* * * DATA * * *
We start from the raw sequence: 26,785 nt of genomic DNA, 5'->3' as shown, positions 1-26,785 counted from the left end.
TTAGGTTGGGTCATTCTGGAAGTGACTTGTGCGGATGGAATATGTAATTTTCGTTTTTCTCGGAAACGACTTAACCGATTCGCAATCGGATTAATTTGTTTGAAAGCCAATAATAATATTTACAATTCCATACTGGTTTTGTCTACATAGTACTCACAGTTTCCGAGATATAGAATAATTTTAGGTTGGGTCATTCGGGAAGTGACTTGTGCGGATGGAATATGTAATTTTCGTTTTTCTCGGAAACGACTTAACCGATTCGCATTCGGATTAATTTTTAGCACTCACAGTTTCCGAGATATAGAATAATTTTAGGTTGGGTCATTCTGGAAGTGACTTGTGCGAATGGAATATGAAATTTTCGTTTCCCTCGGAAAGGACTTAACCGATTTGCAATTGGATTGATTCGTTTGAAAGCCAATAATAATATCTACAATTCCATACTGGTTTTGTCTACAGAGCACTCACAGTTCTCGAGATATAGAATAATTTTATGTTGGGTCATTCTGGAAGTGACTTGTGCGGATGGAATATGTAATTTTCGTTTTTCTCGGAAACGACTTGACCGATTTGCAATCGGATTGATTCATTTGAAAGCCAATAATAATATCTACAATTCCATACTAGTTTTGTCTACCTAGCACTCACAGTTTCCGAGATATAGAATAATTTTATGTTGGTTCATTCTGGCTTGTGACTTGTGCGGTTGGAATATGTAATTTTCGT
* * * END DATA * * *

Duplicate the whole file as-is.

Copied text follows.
We start from the raw sequence: 26,785 nt of genomic DNA, 5'->3' as shown, positions 1-26,785 counted from the left end.
TTAGGTTGGGTCATTCTGGAAGTGACTTGTGCGGATGGAATATGTAATTTTCGTTTTTCTCGGAAACGACTTAACCGATTCGCAATCGGATTAATTTGTTTGAAAGCCAATAATAATATTTACAATTCCATACTGGTTTTGTCTACATAGTACTCACAGTTTCCGAGATATAGAATAATTTTAGGTTGGGTCATTCGGGAAGTGACTTGTGCGGATGGAATATGTAATTTTCGTTTTTCTCGGAAACGACTTAACCGATTCGCATTCGGATTAATTTTTAGCACTCACAGTTTCCGAGATATAGAATAATTTTAGGTTGGGTCATTCTGGAAGTGACTTGTGCGAATGGAATATGAAATTTTCGTTTCCCTCGGAAAGGACTTAACCGATTTGCAATTGGATTGATTCGTTTGAAAGCCAATAATAATATCTACAATTCCATACTGGTTTTGTCTACAGAGCACTCACAGTTCTCGAGATATAGAATAATTTTATGTTGGGTCATTCTGGAAGTGACTTGTGCGGATGGAATATGTAATTTTCGTTTTTCTCGGAAACGACTTGACCGATTTGCAATCGGATTGATTCATTTGAAAGCCAATAATAATATCTACAATTCCATACTAGTTTTGTCTACCTAGCACTCACAGTTTCCGAGATATAGAATAATTTTATGTTGGTTCATTCTGGCTTGTGACTTGTGCGGTTGGAATATGTAATTTTCGT